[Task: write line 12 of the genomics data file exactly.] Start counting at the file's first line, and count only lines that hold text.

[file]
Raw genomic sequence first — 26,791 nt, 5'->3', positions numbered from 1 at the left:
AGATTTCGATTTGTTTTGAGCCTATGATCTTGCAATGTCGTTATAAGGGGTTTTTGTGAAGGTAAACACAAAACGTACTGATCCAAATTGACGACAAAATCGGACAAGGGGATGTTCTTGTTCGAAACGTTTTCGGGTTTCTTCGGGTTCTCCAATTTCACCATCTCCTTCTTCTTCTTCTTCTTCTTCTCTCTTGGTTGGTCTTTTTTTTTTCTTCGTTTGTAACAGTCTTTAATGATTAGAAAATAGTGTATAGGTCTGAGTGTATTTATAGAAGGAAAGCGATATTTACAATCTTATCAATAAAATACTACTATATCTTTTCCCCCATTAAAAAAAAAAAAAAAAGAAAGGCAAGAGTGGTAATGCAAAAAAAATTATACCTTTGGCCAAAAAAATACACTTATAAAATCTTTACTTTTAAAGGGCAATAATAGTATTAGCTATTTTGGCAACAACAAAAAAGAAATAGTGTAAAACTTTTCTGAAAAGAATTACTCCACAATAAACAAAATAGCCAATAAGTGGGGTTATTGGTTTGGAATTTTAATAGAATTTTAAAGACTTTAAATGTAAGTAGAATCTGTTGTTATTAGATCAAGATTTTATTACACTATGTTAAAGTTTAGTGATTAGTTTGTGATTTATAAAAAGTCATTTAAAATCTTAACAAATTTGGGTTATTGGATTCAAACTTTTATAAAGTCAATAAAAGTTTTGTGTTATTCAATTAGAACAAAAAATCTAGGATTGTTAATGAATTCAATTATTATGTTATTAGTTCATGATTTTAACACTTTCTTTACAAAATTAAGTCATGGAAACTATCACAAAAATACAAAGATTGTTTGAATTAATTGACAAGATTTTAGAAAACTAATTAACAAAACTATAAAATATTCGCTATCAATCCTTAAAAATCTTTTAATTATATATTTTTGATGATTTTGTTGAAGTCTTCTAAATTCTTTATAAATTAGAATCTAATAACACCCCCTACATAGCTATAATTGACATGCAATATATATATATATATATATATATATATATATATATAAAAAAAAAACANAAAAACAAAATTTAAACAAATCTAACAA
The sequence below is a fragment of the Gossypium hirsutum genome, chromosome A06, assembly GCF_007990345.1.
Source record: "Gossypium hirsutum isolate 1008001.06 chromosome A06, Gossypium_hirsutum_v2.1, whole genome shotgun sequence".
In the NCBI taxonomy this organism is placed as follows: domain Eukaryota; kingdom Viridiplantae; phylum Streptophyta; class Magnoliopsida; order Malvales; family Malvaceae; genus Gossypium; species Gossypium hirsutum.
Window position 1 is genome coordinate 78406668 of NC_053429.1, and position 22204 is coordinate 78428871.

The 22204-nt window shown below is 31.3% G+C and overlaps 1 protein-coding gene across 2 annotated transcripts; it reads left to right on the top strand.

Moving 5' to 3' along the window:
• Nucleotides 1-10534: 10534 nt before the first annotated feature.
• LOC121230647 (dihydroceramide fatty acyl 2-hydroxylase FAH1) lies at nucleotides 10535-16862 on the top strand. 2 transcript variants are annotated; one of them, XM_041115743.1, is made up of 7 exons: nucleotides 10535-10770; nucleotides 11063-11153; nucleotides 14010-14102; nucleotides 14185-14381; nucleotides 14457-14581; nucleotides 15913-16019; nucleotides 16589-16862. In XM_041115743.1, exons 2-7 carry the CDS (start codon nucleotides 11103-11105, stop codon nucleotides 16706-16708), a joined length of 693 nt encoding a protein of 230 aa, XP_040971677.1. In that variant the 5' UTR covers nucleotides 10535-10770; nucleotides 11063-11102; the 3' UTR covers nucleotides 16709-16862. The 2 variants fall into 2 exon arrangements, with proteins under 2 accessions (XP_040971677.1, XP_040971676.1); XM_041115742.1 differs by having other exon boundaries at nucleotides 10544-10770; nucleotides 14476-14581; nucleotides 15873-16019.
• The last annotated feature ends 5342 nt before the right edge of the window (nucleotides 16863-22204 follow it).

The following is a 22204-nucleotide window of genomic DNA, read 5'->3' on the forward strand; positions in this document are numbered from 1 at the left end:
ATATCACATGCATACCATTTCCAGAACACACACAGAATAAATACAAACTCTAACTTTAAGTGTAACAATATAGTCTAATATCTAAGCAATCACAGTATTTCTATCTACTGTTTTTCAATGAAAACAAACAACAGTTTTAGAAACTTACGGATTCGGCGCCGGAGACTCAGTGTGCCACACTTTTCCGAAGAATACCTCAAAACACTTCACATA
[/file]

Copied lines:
The following is a 22204-nucleotide window of genomic DNA, read 5'->3' on the forward strand; positions in this document are numbered from 1 at the left end: